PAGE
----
There’s good news and bad news in the fight for gender equality in Corporate America.
The good news: according to a new Korn Ferry study, the percentage of female executives (identified as vice president and above) has risen considerably in the last five years, from 31 percent in 2016 to 39 percent in 2021.
The bad news: The Covid pandemic has been devastating for women on the rise to roles for the future, and there are still far fewer women executives than men in the C-Suite overall. This is particularly woeful in general management overall and in many key functions and industries, more specifically.
In many instances, setting out to simply hire more women executives won’t alleviate the gender gap at the top of organizations.
The key is developing and nurturing a sustainable pipeline of women beginning early in their careers, which will help them to eventually be ready to lead the senior-most ranks of the organization.
While much care and planning needs to be done, it is possible to identify star talent early. Our research shows that most of the traits needed to succeed in the C-Suite can be identified and nurtured in early-career, and rarely change dramatically from that point forward. This means you really can plan for the longer term with high odds of success, if the potential and the right experiences are linked early enough.
Effective organizations create an orchestrated approach to assessing and identifying high-potential talent (those with potential to perform at least two levels beyond their current role) with ongoing development opportunities, key job experiences and feedback, plus mandating accountability at several points across their journey.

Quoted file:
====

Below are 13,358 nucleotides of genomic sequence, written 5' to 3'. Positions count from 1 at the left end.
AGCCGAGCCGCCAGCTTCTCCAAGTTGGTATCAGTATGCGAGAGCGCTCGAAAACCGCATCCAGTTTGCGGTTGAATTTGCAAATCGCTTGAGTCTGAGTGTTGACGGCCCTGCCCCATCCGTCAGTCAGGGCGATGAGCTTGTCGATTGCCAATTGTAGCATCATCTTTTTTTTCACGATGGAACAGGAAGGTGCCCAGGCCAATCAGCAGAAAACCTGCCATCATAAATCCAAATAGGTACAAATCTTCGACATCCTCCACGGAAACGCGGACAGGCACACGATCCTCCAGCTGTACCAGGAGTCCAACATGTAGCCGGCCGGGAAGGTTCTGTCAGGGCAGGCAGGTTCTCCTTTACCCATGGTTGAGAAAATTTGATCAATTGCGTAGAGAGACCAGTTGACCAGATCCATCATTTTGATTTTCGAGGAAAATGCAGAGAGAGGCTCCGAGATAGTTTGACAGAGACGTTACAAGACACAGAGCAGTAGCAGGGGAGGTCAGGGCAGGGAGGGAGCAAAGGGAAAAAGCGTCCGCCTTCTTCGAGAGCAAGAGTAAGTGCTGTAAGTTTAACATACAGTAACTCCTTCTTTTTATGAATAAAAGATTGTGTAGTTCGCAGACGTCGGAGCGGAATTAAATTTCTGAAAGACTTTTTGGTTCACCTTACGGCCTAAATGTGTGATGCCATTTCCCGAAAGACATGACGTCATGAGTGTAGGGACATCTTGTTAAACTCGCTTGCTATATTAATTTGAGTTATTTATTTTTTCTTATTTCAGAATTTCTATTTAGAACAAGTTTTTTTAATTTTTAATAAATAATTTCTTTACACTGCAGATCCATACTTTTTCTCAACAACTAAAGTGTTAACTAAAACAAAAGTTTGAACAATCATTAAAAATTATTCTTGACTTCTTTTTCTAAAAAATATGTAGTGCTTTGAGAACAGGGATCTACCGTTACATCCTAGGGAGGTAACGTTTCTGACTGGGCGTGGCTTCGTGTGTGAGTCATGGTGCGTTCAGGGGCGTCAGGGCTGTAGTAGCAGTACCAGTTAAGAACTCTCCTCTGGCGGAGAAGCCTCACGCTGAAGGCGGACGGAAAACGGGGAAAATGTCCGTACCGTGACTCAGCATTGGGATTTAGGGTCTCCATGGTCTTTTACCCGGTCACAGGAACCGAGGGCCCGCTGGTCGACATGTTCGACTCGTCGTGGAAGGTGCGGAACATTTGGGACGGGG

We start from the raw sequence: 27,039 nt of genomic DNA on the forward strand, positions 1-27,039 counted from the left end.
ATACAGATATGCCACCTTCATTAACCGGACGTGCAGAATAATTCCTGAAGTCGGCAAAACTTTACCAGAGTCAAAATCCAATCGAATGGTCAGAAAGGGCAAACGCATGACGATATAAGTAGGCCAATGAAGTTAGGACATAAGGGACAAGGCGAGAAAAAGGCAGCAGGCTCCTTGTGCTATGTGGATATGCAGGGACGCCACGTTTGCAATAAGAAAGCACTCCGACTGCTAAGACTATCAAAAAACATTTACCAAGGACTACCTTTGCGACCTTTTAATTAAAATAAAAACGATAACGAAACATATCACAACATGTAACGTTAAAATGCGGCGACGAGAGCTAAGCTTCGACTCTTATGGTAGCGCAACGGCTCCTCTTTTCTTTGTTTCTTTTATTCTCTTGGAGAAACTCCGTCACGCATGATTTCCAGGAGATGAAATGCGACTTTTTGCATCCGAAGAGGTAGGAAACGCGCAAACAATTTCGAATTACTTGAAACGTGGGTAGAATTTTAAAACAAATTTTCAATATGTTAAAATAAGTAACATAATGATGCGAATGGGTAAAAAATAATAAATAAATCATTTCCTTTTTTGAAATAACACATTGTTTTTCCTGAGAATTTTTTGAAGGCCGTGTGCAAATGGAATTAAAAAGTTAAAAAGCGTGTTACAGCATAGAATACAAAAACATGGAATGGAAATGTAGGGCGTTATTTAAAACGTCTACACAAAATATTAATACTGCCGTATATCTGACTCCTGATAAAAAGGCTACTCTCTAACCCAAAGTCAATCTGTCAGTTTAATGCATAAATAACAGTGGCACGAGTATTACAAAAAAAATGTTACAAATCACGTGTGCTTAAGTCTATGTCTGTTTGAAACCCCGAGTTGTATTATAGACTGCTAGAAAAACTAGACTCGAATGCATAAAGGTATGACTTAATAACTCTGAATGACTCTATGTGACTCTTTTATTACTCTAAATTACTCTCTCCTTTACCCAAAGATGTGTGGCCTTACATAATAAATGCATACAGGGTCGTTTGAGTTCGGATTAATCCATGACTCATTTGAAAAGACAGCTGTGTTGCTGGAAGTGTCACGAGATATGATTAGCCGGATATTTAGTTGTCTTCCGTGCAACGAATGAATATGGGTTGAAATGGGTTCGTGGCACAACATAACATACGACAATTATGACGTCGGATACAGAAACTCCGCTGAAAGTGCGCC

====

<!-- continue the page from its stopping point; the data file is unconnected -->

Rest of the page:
A holistic approach to developing an effective talent pool will allow leaders to set up a “chessboard” of high-performing, high-potential women to help determine which roles/experiences will best help each woman to excel and advance.
One clearly established path to leadership is managing budgets and providing financial oversight. Yet, in terms of functional areas, women are underrepresented in most roles with profit-and-loss responsibility. Many are being placed on executive paths, but they aren’t on the avenues that regularly lead to the corner office as CEO. According to the data, women account for between 16 percent and 25 percent of the executive roles in general management, finance, and sales, all functions with profit-and-loss responsibility. However, when it comes to support roles such as marketing and HR, female executive representation is much higher at between 33 percent and 51 percent. While support roles are critical to an organization and to career advancement for many, women also need to be identified earlier and more often for P&L leadership roles.
The following graphic shows comparisons by function between the average percentage of women in executive leadership roles vs. all female employees. Notice the stark contrasts in some functions, such as finance, where 51 percent of employees are female, yet only 25 percent of executives are women.
Beyond operating a P&L, other critical experiences – such as undertaking an enterprise-wide, high-risk, high-profile assignment or taking on regional leadership positions in different geographies – will help women expand their capabilities and allow for organizational leaders to help mentor them along the way. Another key to success is to move beyond mentoring these high-potential women to having a sponsor that will help them advance professionally and get recognized for their accomplishments as well as their potential.
Bottom line: The key to creating a successful, sustainable pipeline of female leaders who will want to stay in your organization is to show them a clear development path that is outcome-based, purpose-driven and sets sights on attainable goals. When women feel they are making a difference and are rewarded for their efforts, both the individuals and their organizations win. The time is now to ensure that this combination of purpose, skills and roles come together for the benefit of all.